Whether it be for risk aversion or for optimism about media coverage, investors often like to invest alongside the experts. Perhaps one of the best investors to follow is Phillip Frost. This billionaire built his fortune off of takeovers and aggressive corporate growth strategies. First came the sale of Key Pharmaceuticals to Schering-Plough for $600 million in 1972. Fifteen years later, he sold Ivax to Teva (TEVA) for $7.4 billion. At the same time, he also dramatically grew OPKO Health (OPK) through a series of acquisitions. What makes Frost particularly worth following now is that he is backing small-cap companies that increasingly appear to fall in the same M&A/growth backdrop as OPKO Health and Teva have.
Frost is currently the Chairman of Teva, a major biopharmaceutical company that has suffered from weak momentum in generics. While I find that Teva is still meaningfully from irrational risk discounting, I don't see the value gap being closed barring the acquisition of catalysts. In an age fixated on the here and now, Teva needs to dissipate investor fatigue. This doesn't necessarily mean that the firm should forgo a long-term strategy; by contrast, it ought to place short-term initiatives within a larger context. I argue that this is ultimately the strategy that Frost has been pursuing for years: invest in catalysts, integrate web of catalysts, acquire catalysts, and create value in the parent.
Around six months ago, I had mentioned that Prolor Biotech (PBTH) -- a firm that Frost owns a major stake in and chairs -- is an ideal takeover for Teva. My sentiment appears to have been adopted by the market: The stock has generated double-digit returns since then, while the Dow Jones was flat. While Prolor has several key products in its pipeline, the up-and-coming blockbuster appears to be hGH-CTP. This catalyst is likely to become the first FDA-approved long-acting version of human growth hormone, and it is worth at least $1 billion by my calculations. Commercially available hGH requires daily injections, but has nevertheless generated current purveyors no less than $298 million in 2010 sales. A reasonable multiple for a superior product indeed suggests that my $1 billion figure is meaningfully low.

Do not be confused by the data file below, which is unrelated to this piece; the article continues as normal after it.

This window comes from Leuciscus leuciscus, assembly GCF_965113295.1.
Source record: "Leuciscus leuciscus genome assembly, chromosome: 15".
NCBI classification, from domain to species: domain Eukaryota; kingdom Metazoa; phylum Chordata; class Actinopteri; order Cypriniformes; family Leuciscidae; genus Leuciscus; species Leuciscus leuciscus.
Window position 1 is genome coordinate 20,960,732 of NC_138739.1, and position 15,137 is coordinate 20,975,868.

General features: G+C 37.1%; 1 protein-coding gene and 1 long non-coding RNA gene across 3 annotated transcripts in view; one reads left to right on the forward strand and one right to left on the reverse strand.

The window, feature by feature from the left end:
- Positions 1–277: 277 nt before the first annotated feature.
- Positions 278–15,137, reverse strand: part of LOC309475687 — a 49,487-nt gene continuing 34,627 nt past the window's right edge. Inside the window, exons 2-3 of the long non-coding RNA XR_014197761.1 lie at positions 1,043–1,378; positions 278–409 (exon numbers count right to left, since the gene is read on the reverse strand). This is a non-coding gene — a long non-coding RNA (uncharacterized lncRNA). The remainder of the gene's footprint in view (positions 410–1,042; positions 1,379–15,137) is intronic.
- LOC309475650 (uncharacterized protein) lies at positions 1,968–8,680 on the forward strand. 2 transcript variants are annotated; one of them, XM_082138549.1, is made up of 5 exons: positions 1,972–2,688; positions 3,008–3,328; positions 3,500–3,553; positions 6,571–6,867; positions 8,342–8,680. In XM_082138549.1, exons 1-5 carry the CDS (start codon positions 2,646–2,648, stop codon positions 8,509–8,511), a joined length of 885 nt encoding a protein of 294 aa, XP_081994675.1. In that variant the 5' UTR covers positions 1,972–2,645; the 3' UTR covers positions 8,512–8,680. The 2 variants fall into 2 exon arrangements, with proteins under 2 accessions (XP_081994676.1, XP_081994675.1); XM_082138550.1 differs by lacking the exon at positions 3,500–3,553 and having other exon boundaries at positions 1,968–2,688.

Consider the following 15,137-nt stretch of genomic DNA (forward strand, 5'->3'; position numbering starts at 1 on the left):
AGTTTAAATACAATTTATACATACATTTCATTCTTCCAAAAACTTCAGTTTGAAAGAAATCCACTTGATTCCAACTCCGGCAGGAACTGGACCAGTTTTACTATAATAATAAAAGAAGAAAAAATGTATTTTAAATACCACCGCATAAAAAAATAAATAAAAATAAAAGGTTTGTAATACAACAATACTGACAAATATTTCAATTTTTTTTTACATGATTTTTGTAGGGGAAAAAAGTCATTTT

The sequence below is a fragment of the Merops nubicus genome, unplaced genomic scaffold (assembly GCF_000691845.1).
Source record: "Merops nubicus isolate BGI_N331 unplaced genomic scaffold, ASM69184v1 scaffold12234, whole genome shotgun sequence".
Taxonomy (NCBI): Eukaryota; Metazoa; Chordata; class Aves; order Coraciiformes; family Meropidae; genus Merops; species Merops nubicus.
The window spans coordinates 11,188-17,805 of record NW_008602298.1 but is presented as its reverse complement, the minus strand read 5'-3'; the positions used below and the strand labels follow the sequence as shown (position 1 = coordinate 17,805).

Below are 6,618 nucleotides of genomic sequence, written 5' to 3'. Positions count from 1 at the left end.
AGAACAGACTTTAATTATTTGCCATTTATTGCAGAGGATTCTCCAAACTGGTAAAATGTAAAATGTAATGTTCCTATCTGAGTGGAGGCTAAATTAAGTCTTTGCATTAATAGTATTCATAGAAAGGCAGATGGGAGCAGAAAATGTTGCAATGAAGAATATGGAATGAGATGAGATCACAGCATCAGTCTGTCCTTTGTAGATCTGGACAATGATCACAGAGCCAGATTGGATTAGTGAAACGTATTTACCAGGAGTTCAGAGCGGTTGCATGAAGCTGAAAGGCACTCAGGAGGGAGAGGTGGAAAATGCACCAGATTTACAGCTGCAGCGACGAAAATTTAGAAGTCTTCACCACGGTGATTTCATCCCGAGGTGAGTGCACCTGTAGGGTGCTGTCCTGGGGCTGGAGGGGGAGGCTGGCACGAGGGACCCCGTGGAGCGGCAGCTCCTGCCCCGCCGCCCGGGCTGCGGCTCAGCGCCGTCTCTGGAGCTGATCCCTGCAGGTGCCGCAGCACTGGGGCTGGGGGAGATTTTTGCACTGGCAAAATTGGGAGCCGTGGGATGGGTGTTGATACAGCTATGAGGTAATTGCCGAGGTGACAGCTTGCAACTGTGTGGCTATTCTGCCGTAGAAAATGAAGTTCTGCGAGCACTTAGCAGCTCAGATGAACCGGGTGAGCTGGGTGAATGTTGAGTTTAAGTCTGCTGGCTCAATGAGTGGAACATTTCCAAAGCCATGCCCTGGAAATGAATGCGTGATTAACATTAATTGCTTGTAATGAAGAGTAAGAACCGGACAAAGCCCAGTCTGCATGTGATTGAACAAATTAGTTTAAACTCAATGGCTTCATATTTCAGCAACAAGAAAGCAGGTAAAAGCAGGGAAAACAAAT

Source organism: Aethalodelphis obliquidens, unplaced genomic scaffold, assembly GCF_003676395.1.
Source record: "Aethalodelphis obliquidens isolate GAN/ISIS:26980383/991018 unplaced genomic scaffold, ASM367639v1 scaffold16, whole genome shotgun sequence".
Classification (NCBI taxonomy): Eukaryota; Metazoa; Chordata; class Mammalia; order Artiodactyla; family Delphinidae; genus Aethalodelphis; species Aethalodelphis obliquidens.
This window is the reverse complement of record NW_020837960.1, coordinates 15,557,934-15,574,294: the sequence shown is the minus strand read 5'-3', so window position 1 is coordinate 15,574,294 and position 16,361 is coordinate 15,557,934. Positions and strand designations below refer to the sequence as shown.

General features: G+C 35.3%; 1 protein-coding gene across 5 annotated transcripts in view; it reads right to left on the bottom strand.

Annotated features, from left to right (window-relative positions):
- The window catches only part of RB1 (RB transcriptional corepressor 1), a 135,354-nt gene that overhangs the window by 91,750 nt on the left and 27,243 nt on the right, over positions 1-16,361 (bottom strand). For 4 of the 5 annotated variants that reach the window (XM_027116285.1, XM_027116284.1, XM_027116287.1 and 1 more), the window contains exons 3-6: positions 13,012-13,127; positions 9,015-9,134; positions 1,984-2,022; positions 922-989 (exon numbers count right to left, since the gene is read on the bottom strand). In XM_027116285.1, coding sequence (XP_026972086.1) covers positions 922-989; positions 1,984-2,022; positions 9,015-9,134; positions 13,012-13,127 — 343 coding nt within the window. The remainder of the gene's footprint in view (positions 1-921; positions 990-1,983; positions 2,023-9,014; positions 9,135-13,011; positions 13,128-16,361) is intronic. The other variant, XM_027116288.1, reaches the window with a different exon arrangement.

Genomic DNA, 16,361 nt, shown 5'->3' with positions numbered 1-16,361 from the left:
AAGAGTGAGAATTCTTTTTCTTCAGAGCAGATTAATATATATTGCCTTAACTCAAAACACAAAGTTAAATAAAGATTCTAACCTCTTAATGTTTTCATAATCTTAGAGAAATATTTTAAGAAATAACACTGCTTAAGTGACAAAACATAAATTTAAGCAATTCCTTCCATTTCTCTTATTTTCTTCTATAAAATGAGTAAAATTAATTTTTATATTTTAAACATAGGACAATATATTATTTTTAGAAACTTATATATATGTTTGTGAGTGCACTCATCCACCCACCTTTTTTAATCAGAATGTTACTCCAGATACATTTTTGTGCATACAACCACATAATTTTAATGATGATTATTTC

Frost also owns a 19% stake in ChromaDex (OTC:CDXC), which is a natural products company. As the leading provider of science-based solutions and ingredients to the pharmaceutical, dietary supplement, food and beverage, and cosmetic industries, ChromaDex has access to real-time information about past and future demand. Since the firm defines neutraceutical quality standards, it is should not be surprising that the firm knows exactly when a lab orders a set of phytochemicals.
This small-cap company recently patented the ingredient pterostilbene, a natural compound in blueberries, and it markets this phytoalexin through a nature-identical formulation. ChromaDex sells its copy of pterostilbene, "pTeroPure," through its BluScience product line. Thus far, BluScience has delivered above expectations -- momentum that is complemented by pTeroPure being named the most promising North American ingredient of 2010.
In a strategy that creates synergy, Frost has been able to get OPKO Health the licensing rights to all of ChromaDex's new products and technologies for Latin American distribution. Conveniently, Frost is the Chairman and CEO of OPKO Health. It is thus my belief that he advanced this licensing contract, and it is using it to "weave" together his holdings. Just like how Prolor is an attractive partner for Teva, ChromaDex is an attractive partner for OPKO Health. Frost's strategy of leveraging influence at various companies has generated outperformance in the past; accordingly, it is likely to do so in the future. One should also mitigate risk by diversifying broadly across the billionaire's holdings.
Disclaimer: The distributor of this research report, Gould Partners, is not a licensed investment adviser or broker dealer. We are a consultant to a third-party representing ChromaDex and have received $1,000 for independent research. Investors are cautioned to perform their own due diligence as information contained within this report has been derived from public sources and cannot be guaranteed by us to be fully accurate. Always discuss investments with a licensed professional before making any financial decision. Statements made herein are often "forward-looking statements" as defined under Section 27A of the Securities Act of 1933, Section 21E of the Securities Act of 1934, and the Private Securities Litigation Reform Act of 1995. Since these statements are uncertain, actual results may be materially different from those expected.